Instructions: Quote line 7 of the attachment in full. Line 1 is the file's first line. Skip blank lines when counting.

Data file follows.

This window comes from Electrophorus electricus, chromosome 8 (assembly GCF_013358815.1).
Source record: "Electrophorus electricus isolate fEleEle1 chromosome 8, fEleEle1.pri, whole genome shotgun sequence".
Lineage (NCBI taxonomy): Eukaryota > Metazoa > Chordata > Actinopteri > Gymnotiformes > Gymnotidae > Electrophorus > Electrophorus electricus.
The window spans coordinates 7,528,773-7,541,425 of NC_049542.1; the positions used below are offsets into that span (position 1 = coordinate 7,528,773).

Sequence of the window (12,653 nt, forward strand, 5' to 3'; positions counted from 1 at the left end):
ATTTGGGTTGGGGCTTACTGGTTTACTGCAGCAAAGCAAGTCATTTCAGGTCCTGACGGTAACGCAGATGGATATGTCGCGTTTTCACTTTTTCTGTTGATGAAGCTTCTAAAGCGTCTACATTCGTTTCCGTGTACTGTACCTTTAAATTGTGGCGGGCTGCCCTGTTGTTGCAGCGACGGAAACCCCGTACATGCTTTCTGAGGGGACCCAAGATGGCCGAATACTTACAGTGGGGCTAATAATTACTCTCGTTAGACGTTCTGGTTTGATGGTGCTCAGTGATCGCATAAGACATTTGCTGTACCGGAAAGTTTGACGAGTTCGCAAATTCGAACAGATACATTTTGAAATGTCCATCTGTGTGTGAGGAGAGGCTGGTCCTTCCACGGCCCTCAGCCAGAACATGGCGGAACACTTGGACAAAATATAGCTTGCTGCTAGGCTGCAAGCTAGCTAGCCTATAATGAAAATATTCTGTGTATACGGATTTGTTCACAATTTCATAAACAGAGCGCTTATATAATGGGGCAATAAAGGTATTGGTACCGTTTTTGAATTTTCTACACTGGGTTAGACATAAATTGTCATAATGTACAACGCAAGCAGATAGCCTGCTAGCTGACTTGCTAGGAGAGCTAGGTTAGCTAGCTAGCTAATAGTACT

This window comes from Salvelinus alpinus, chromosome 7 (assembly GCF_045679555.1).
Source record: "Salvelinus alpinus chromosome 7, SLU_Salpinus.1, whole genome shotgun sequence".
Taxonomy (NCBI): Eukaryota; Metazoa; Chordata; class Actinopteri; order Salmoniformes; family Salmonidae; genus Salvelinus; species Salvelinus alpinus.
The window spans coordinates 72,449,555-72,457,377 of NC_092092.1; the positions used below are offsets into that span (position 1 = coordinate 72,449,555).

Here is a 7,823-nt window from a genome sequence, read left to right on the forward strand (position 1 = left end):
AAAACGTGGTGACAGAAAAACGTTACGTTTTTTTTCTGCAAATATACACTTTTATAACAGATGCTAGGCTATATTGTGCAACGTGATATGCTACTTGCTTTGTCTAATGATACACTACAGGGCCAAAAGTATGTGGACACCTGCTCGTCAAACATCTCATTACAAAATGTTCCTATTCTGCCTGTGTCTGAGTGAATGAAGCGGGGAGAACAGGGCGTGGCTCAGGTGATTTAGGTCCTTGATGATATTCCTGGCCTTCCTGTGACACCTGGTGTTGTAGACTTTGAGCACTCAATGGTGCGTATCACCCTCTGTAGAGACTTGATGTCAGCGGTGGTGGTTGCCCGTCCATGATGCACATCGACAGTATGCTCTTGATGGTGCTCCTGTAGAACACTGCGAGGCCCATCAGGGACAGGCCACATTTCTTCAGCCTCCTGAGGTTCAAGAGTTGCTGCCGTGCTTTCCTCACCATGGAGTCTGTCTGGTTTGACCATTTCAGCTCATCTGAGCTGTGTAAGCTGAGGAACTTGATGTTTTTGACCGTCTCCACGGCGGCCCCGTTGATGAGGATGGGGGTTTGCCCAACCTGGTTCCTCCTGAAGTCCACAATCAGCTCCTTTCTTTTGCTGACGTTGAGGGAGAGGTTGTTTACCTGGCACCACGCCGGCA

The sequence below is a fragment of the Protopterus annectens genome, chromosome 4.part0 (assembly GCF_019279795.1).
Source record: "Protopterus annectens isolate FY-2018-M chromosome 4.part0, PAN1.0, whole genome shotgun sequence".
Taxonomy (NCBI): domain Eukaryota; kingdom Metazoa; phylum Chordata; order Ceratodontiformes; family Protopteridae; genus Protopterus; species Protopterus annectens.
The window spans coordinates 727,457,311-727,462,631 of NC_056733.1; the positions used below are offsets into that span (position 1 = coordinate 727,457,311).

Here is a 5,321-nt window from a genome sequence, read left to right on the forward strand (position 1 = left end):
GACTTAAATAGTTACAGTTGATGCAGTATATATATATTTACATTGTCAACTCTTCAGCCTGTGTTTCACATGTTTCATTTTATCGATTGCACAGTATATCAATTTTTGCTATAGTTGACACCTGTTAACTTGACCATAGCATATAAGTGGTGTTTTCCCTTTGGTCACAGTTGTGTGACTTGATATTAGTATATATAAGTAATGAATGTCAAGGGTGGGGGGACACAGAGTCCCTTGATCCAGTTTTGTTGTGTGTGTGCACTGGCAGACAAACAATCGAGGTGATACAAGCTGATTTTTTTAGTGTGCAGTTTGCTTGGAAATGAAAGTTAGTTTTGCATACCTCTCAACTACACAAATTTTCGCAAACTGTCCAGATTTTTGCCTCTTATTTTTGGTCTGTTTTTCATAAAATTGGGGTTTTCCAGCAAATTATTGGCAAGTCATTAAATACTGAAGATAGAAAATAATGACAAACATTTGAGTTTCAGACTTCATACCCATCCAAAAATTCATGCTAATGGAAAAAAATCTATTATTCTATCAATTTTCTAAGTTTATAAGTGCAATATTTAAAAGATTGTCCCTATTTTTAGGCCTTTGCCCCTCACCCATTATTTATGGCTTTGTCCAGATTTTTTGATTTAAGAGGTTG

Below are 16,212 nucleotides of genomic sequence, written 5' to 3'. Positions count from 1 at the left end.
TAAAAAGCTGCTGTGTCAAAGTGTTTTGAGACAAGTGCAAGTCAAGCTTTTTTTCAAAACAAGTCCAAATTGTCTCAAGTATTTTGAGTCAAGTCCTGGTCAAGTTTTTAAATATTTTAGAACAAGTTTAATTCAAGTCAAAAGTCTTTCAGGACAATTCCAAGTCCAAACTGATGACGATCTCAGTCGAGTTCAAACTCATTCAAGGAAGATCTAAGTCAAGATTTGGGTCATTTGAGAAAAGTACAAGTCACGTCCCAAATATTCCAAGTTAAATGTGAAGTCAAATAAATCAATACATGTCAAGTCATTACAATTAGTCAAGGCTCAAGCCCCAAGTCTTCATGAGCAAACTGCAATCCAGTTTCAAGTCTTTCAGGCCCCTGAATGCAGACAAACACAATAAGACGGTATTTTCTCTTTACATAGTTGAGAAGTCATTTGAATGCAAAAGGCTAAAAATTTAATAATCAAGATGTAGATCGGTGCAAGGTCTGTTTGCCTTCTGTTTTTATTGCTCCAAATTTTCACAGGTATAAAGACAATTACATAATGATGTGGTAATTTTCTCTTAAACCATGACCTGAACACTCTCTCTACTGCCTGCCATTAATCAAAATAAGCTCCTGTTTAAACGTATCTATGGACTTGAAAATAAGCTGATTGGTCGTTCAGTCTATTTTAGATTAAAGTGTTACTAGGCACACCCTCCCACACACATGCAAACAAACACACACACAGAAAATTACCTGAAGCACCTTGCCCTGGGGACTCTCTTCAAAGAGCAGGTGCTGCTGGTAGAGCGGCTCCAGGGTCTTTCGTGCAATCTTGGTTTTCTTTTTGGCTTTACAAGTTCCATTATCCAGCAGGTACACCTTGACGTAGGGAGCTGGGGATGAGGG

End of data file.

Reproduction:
This window comes from Salvelinus alpinus, chromosome 7 (assembly GCF_045679555.1).